Credit card or prepaid card Struggling to pay your bill Credit card company won't work with you while you're going through financial hardship 156 243 64%
Student loan Struggling to repay your loan Can't temporarily delay making payments 40 66 61%
Vehicle loan or lease Struggling to pay your loan Lender trying to repossess or disable the vehicle 48 84 57%
Mortgage Struggling to pay mortgage N/A 740 1,436 52%
Payday loan, title loan, or personal loan Struggling to pay your loan N/A 93 236 39%
Student loan Dealing with your lender or servicer Problem with customer service 29 90 32%
Credit card or prepaid card Fees or interest Unexpected increase in interest rate 27 91 30%
Mortgage Incorrect information on your report N/A 58 200 29%
Credit card or prepaid card Trouble using your card Credit card company won't increase or decrease your credit limit 72 250 29%

CFPB complaints suggest that as consumers continue to struggle under the burden of lost jobs and lost income caused by the COVID-19 pandemic, too often they are not getting the help they need.

It doesn’t have to be this way. Guaranteeing consumers access to forbearance for all types of debts, halting debt collection, and banning repossessions and evictions would go a long way toward helping people stay on their feet as the pandemic drags on. Consumers also need the CFPB to get back to cracking down on rulebreakers, rather than sitting on the sidelines.

Letting Americans sink deeper into debt or lose their homes or vehicles during this time of crisis would be absurd — and would also make America’s recovery far harder than it needs to be.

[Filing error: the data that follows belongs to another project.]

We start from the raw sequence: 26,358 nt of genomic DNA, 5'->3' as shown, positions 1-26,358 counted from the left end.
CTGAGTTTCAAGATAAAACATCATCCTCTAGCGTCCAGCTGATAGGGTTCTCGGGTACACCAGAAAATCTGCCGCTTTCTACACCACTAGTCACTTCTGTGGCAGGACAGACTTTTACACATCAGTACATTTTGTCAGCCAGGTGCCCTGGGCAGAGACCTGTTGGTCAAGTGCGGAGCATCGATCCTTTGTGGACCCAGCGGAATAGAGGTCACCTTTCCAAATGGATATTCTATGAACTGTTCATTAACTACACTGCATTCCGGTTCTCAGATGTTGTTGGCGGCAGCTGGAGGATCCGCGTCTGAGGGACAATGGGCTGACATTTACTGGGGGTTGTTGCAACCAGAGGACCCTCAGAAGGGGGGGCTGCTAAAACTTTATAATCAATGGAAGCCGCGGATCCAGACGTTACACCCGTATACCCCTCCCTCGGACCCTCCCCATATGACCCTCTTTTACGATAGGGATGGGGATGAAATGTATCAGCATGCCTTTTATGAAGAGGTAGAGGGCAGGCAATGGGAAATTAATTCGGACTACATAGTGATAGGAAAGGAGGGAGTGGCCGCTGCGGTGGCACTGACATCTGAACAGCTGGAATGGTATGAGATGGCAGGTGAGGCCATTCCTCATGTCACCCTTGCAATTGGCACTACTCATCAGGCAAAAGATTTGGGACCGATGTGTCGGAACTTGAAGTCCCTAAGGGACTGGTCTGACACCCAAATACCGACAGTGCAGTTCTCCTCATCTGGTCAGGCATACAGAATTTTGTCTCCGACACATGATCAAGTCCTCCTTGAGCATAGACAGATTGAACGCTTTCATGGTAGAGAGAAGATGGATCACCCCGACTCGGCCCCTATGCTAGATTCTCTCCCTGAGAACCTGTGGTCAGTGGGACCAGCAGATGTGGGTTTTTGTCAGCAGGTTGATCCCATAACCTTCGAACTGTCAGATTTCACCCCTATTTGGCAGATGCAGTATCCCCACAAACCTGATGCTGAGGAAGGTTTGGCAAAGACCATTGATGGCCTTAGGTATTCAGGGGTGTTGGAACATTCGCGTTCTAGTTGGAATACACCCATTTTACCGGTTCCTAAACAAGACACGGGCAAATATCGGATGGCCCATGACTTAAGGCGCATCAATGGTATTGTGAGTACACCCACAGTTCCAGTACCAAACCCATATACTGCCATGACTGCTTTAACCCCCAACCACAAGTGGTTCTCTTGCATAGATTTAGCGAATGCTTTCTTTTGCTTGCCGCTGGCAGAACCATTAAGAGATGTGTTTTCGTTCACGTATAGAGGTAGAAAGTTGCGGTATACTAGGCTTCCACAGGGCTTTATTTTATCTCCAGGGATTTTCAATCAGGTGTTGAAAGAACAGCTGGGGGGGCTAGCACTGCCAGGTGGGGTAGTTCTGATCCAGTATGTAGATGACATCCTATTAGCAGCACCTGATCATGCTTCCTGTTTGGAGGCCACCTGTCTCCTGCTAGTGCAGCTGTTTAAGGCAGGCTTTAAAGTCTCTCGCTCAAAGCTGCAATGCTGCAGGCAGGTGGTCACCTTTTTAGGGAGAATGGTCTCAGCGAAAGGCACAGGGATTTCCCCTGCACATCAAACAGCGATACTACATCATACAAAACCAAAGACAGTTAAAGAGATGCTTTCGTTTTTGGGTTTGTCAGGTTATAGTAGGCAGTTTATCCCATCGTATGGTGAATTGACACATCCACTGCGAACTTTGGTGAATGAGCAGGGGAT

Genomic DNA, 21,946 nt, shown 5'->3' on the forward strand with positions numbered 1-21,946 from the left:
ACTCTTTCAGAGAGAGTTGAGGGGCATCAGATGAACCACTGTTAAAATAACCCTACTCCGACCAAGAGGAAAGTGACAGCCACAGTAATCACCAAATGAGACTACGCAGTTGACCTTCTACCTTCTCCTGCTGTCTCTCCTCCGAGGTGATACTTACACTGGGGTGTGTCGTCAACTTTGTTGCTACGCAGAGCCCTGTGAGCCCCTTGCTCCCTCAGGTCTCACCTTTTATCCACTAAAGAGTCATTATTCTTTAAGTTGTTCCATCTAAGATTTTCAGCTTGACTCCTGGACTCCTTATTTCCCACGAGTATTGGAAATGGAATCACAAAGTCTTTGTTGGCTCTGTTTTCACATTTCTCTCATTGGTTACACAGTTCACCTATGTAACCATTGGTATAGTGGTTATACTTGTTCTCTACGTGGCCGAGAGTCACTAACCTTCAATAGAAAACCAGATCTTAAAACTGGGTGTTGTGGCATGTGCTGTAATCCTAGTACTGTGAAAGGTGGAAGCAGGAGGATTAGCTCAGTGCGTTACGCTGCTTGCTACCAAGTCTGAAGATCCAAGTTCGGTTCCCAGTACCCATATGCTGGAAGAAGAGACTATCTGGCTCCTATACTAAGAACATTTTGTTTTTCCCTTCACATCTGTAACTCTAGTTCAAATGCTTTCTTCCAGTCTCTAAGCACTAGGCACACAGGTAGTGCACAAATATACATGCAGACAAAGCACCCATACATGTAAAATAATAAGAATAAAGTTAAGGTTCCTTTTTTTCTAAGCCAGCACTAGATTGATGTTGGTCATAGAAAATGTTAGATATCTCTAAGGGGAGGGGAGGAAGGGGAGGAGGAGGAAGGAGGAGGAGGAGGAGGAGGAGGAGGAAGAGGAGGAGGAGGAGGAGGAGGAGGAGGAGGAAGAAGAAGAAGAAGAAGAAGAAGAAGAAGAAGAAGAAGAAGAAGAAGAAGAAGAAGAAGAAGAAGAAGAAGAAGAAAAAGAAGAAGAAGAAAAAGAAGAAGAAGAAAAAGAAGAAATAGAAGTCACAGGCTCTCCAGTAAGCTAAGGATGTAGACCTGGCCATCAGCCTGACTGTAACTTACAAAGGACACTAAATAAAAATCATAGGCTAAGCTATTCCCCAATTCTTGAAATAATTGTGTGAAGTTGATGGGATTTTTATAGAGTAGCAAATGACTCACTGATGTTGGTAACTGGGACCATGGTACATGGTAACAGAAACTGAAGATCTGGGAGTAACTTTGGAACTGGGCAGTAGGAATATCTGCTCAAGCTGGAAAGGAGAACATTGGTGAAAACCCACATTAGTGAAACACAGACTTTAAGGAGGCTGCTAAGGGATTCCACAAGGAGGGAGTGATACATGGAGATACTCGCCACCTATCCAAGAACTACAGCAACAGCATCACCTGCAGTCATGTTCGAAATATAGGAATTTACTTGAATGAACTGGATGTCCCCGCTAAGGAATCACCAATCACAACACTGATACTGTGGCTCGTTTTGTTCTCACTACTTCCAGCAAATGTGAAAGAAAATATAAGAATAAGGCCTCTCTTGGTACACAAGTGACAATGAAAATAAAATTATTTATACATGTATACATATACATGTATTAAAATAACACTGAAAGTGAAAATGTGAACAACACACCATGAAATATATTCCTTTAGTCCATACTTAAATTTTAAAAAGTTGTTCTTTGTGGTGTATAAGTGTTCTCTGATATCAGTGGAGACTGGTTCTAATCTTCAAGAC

1. For March 1 through October 31 2020. You can perform similar searches and view narratives on the CFPB website.↩︎
  2. The total number of complaints for “struggling to pay your bill” for credit cards increased from 366 to 566, and the total number of complaints for “struggling to your loan” for auto loans increased from 700 to 819. As of 3 November 2020, not all October complaints have been published in the CFPB database, so the number of 2020 complaints will likely rise in the coming weeks.↩︎
  3. For issues with at least 50 total narratives.↩︎
  4. For sub-issues with at least 50 total narratives. ‘N/A’ indicates no sub-issue category available for given issue.↩︎
Gideon Weissman
Policy Analyst, Frontier Group

Author: Gideon Weissman

Policy Analyst, Frontier Group

(617) 747-4384

Started on staff: 2010
B.A., Cornell University

Gideon’s research and analysis focuses on renewable energy, consumer financial protection and antibiotic overuse in agribusiness. Gideon has authored more than a dozen reports on these and other issues, earning coverage in The New York Times, on CBS News and in other national media outlets. Gideon lives in his hometown of Cambridge, Mass., where he patronizes old haunts and tries to find blues jams to join on harmonica.